The discussion was mostly on conservation and indigenous plants and critters, and when he got out into the open part of the Everglades, he warned us to put away our cameras and get ready to get wet. Then he started *really* going fast, and about a minute later, it started raining again. Ow! Ow! Ow! Ow! The rain pelted us in the face as we zipped through the grass and water, but it was so much fun! Jose would find a wide spot and spin the airboat in a complete 360 degrees, which made the water fly up all around us. FUN!!!!!!! We were laughing so hard we couldn't speak, which was fine because with the motor being so loud, we couldn't have understood anything we said, anyway!

As the airboat ride went on, we got more and more drenched from that downpour of rain. I was soaked through, except part of my derriere that was sitting on the bench. The rain let up a little just as we got back near the farm and Jose slowed down again. I asked him if the Everglades are fresh water or salt marsh, and he said both. He really liked me -- maybe he just likes turtles, too? He kept complimenting me on my smart questions, and he seemed really surprised to have a guest who was so... curious and engaged.

The scenery on that ride was amazing -- you can't see anything except Everglades as far as the eye can see in all directions, just this huge expanse of grass with occasional little shrubby trees and bushes poking up out of the water. It does *not* look like it looks on TV. It's just gorgeous. And there were all kinds of wildflowers that I've never seen before -- beautiful pinks and purples and light blues dotting the grasses near the channels. And I couldn't take pictures because of the rain, darn it! I just have to lock the memory away in my head, I guess.

When the boat dock was within sight, the skies opened up and the rain started to *really* pour down. I mean, it was a drenching deluge of rain. Jose cautioned us not to try to get out of the boat too quickly, and we sat there as he tried to get us as close to the dock as possible. As I disembarked, I saw a sign saying, "If you enjoyed the ride, you can tip the pilot!" But I was heading for shelter. I don't know why -- we were already soaked to the bone. People were under the shelters, waiting for the rain to subside, so we had to keep going to the covered walkways to get out of the rain, but we were all laughing. We had had such a good time!

We waited for several minutes, but the rain was not letting up, and in the meantime, we were really soaked. So we decided regretfully to call it a day. Wesley tried to find Jose to give him a tip, and I went shoppin' for souvenirs. This was our best souvenir-shopping expedition -- maybe because we had had such a great time and wanted to commemorate it, or maybe because they just had great souvenirs at the Everglades Alligator Farm. I picked out a shotglass; Wesley picked out a double-shot glass. I picked out a t-shirt; Emily picked out a t-shirt. Woodrow picked out a shotglass; I picked out a giant coffee mug. We... Just... *Loved* the Everglades Alligator Farm.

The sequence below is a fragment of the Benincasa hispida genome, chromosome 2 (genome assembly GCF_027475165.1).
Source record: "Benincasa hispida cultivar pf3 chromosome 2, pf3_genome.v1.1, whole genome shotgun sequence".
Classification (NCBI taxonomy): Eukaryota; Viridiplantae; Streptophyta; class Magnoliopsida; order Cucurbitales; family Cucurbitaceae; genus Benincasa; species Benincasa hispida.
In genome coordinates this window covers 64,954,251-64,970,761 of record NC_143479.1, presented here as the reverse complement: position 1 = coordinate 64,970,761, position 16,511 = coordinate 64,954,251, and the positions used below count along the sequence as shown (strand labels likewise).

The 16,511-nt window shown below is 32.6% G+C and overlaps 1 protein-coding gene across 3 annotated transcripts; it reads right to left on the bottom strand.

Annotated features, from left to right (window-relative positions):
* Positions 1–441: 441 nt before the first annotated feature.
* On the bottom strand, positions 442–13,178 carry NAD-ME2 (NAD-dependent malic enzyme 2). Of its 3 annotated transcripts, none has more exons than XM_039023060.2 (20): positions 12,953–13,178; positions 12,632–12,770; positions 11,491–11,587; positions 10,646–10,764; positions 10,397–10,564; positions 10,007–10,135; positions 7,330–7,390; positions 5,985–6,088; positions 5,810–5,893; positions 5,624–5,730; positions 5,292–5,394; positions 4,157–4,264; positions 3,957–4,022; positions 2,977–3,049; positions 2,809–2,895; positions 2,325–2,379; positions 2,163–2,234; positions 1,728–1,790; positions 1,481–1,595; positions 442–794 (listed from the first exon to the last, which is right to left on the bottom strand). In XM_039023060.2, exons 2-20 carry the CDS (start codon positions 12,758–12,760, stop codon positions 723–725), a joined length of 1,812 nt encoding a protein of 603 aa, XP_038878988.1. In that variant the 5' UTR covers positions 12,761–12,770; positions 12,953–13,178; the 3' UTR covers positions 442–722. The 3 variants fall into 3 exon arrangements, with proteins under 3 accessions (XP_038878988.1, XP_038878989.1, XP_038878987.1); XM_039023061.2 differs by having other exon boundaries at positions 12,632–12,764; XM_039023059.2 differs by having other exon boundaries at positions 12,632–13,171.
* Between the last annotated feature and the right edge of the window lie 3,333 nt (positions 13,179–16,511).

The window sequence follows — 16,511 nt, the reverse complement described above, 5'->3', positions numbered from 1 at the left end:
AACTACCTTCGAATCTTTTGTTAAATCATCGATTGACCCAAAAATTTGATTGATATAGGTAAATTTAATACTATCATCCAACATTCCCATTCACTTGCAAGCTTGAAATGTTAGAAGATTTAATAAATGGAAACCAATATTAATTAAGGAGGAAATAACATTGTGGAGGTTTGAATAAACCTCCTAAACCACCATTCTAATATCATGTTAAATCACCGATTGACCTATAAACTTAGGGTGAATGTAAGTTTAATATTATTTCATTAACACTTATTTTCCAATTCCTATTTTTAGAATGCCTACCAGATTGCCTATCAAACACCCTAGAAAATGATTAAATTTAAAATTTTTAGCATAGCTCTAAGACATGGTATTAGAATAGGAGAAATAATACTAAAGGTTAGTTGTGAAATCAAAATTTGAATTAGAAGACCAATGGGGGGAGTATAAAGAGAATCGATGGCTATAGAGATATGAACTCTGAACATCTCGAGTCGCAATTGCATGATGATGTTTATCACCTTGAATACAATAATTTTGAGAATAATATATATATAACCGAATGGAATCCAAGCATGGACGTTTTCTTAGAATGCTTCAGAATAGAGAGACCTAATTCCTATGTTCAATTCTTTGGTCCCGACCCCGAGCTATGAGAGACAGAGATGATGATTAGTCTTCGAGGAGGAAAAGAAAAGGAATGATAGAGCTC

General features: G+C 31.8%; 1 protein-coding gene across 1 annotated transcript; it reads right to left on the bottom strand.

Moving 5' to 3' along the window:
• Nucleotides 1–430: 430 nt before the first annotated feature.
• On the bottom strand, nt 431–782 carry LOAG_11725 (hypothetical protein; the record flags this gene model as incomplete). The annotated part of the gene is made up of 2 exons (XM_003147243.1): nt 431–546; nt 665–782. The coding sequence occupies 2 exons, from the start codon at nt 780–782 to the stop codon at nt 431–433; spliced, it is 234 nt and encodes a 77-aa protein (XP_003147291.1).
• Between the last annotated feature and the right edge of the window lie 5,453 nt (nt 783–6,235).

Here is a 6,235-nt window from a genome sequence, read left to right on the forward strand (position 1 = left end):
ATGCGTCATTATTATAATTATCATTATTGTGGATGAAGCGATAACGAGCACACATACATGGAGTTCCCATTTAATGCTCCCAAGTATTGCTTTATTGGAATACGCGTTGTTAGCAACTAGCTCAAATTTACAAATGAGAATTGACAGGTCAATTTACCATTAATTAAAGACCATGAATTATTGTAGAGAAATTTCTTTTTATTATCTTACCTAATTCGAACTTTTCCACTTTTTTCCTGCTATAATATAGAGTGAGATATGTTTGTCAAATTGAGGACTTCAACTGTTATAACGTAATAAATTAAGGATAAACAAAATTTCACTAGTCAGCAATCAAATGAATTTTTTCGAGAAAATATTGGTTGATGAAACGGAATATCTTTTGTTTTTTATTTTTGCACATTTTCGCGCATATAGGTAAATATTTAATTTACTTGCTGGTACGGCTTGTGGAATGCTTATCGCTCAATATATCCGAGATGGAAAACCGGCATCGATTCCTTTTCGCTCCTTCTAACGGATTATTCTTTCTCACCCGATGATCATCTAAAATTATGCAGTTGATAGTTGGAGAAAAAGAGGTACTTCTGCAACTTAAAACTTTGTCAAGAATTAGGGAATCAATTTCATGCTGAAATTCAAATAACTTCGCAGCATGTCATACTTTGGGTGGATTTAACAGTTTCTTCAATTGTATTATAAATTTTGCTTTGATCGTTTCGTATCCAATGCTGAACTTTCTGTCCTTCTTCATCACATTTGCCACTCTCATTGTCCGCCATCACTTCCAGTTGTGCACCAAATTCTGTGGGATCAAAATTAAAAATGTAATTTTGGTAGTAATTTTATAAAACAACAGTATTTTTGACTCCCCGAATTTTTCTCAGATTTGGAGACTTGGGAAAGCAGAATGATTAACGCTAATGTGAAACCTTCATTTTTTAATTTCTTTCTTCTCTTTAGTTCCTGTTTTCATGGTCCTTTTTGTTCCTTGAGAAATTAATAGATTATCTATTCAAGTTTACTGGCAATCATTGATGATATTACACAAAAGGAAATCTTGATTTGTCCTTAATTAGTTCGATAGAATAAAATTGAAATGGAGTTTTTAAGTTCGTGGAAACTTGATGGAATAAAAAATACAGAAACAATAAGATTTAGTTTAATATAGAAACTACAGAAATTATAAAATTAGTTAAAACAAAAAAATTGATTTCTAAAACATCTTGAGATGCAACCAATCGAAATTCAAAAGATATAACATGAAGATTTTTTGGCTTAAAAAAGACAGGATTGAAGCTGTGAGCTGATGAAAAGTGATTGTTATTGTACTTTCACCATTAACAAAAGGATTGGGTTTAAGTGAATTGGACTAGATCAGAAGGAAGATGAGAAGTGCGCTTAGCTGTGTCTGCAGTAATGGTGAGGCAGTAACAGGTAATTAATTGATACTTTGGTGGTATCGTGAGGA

Also, Emily and I went ahead and changed into our new t-shirts. The boys took off their soaking wet shirts and rode bare-chested for most of the rest of the ride home.

As we made our way back to Homestead, we stopped at a big, open-air produce stand named Robert Is Here. Seriously, that's the name! Robert Is Here!!!! They had a fruit smoothie stand inside the fruit stand, so Em and Woodrow went to get a tasty treat while I lamented not getting fried gator bites at the farm earlier. Sniffle. Pout!!!!! I wish I had tried the gator bites!!!

Wesley and I purchased -- oh! This was the night of the pork chops! -- Wesley and I purchased locally grown organic mangos, locally grown organic corn on the cob, and a bottle of Vidalia-Onion-and-Peach hot sauce. Seriously! Hot sauce! I didn't try it, but Wesley was very excited that it just existed.

(Now that we are home and he has nearly finished that hot sauce, Wesley is also very excited to discover that he can order it and have it delivered directly to him. Never underestimate the bonds of a man and his hot sauce.)

Robert Is Here is massive with tons of homegrown, canned preserves, jellies, chowchow, pickles, relishes, and yes, even more strange hot sauces as well as the fresh fruits and veggies. I could have shopped for hours. I highly recommend it for your shopping pleasure. Emily got a cantaloupe smoothie with ice cream, and it was OK, but Woodrow got a banana/passionfruit ice smoothie that was nothing short of divine.

The drive back to Pembroke Pines was very strange, and I could have sworn that we were going south instead of north, but we somehow ended up back at Jim & Peytyn's house anyway. Amazing! I got a nap, and Peytyn had some conference calls, so the men made dinner while I hung out with Perry and Emily, and Woodrow tried to avoid being beaten to a pulp by the ever-active, perma-happy Jake. I realized around 9:20 that it was Monday night, so I caught the end of the "Heroes" season finale, and I'm as confused now as ever. I swear, I may never understand that show, but I do enjoy watching it. I also enjoy being the most knowledgeable person in my family about it. ROFL!!!

And by the way, Jim is a master of the grill. Those pork chops were the best pork chops I've had since the last time my mother made pork chops. I swear, I wish I had one to nibble on right now!

Peytyn was wired when she got off her conference calls, so I stayed up with her and we chatted a while on the screened-in porch. I really enjoyed my time with Peytyn. And of course it's lovely to spend time with old friends.

Coming up on Tuesday: Miami Seaquarium, and we still managed to oversleep, argh!


Post a Comment

<< Home